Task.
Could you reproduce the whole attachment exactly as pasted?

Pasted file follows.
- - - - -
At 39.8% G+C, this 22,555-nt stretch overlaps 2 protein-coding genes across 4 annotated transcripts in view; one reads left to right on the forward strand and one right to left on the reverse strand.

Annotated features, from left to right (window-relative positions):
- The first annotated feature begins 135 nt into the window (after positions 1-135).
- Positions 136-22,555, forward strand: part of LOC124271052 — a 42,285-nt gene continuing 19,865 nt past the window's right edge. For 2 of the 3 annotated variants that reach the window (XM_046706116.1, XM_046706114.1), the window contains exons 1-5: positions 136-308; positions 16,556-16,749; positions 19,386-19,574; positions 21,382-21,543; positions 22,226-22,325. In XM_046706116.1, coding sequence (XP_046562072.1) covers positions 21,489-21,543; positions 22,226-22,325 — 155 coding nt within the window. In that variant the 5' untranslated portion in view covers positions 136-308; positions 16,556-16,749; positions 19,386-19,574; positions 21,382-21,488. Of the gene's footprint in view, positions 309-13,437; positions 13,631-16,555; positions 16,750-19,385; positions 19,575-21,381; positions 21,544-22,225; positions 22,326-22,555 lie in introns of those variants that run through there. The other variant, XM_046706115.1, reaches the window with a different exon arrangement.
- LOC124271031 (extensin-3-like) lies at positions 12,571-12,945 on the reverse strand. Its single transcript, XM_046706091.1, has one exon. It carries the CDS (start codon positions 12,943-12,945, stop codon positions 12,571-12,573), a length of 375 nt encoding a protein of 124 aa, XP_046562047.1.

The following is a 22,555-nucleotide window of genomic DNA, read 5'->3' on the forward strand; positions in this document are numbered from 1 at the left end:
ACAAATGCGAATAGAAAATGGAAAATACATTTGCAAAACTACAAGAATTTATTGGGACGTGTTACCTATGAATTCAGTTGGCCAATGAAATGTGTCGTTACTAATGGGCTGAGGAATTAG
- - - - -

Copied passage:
At 39.8% G+C, this 22,555-nt stretch overlaps 2 protein-coding genes across 4 annotated transcripts in view; one reads left to right on the forward strand and one right to left on the reverse strand.

Annotated features, from left to right (window-relative positions):
- The first annotated feature begins 135 nt into the window (after positions 1-135).
- Positions 136-22,555, forward strand: part of LOC124271052 — a 42,285-nt gene continuing 19,865 nt past the window's right edge. For 2 of the 3 annotated variants that reach the window (XM_046706116.1, XM_046706114.1), the window contains exons 1-5: positions 136-308; positions 16,556-16,749; positions 19,386-19,574; positions 21,382-21,543; positions 22,226-22,325. In XM_046706116.1, coding sequence (XP_046562072.1) covers positions 21,489-21,543; positions 22,226-22,325 — 155 coding nt within the window. In that variant the 5' untranslated portion in view covers positions 136-308; positions 16,556-16,749; positions 19,386-19,574; positions 21,382-21,488. Of the gene's footprint in view, positions 309-13,437; positions 13,631-16,555; positions 16,750-19,385; positions 19,575-21,381; positions 21,544-22,225; positions 22,326-22,555 lie in introns of those variants that run through there. The other variant, XM_046706115.1, reaches the window with a different exon arrangement.
- LOC124271031 (extensin-3-like) lies at positions 12,571-12,945 on the reverse strand. Its single transcript, XM_046706091.1, has one exon. It carries the CDS (start codon positions 12,943-12,945, stop codon positions 12,571-12,573), a length of 375 nt encoding a protein of 124 aa, XP_046562047.1.

The following is a 22,555-nucleotide window of genomic DNA, read 5'->3' on the forward strand; positions in this document are numbered from 1 at the left end:
ACAAATGCGAATAGAAAATGGAAAATACATTTGCAAAACTACAAGAATTTATTGGGACGTGTTACCTATGAATTCAGTTGGCCAATGAAATGTGTCGTTACTAATGGGCTGAGGAATTAG